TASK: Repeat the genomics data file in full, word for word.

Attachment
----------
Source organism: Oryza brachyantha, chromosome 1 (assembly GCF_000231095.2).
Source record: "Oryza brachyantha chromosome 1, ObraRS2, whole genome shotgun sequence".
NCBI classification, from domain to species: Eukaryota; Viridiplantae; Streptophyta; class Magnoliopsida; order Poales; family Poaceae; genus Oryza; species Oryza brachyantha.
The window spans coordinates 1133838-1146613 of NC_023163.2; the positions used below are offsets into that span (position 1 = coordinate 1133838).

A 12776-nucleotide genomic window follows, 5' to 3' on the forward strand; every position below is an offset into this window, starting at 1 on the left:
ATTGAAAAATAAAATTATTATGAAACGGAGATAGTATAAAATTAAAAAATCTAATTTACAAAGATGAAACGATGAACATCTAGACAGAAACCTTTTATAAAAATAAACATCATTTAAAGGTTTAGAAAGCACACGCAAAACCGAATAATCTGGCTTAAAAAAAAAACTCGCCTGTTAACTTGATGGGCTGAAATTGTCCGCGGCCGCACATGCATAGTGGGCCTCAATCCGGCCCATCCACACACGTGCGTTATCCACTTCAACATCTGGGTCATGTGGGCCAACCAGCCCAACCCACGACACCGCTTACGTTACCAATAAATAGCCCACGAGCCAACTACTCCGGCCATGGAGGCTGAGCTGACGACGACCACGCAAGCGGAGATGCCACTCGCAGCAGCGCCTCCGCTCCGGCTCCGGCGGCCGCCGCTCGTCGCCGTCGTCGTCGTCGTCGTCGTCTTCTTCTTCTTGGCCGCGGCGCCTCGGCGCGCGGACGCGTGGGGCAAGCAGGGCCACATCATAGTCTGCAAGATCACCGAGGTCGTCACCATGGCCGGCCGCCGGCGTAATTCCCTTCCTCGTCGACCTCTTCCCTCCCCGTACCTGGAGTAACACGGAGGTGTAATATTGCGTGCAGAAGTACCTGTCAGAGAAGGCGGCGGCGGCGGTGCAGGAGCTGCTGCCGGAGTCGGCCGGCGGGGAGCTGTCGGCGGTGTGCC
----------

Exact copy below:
Source organism: Oryza brachyantha, chromosome 1 (assembly GCF_000231095.2).
Source record: "Oryza brachyantha chromosome 1, ObraRS2, whole genome shotgun sequence".
NCBI classification, from domain to species: Eukaryota; Viridiplantae; Streptophyta; class Magnoliopsida; order Poales; family Poaceae; genus Oryza; species Oryza brachyantha.
The window spans coordinates 1133838-1146613 of NC_023163.2; the positions used below are offsets into that span (position 1 = coordinate 1133838).

A 12776-nucleotide genomic window follows, 5' to 3' on the forward strand; every position below is an offset into this window, starting at 1 on the left:
ATTGAAAAATAAAATTATTATGAAACGGAGATAGTATAAAATTAAAAAATCTAATTTACAAAGATGAAACGATGAACATCTAGACAGAAACCTTTTATAAAAATAAACATCATTTAAAGGTTTAGAAAGCACACGCAAAACCGAATAATCTGGCTTAAAAAAAAAACTCGCCTGTTAACTTGATGGGCTGAAATTGTCCGCGGCCGCACATGCATAGTGGGCCTCAATCCGGCCCATCCACACACGTGCGTTATCCACTTCAACATCTGGGTCATGTGGGCCAACCAGCCCAACCCACGACACCGCTTACGTTACCAATAAATAGCCCACGAGCCAACTACTCCGGCCATGGAGGCTGAGCTGACGACGACCACGCAAGCGGAGATGCCACTCGCAGCAGCGCCTCCGCTCCGGCTCCGGCGGCCGCCGCTCGTCGCCGTCGTCGTCGTCGTCGTCGTCTTCTTCTTCTTGGCCGCGGCGCCTCGGCGCGCGGACGCGTGGGGCAAGCAGGGCCACATCATAGTCTGCAAGATCACCGAGGTCGTCACCATGGCCGGCCGCCGGCGTAATTCCCTTCCTCGTCGACCTCTTCCCTCCCCGTACCTGGAGTAACACGGAGGTGTAATATTGCGTGCAGAAGTACCTGTCAGAGAAGGCGGCGGCGGCGGTGCAGGAGCTGCTGCCGGAGTCGGCCGGCGGGGAGCTGTCGGCGGTGTGCC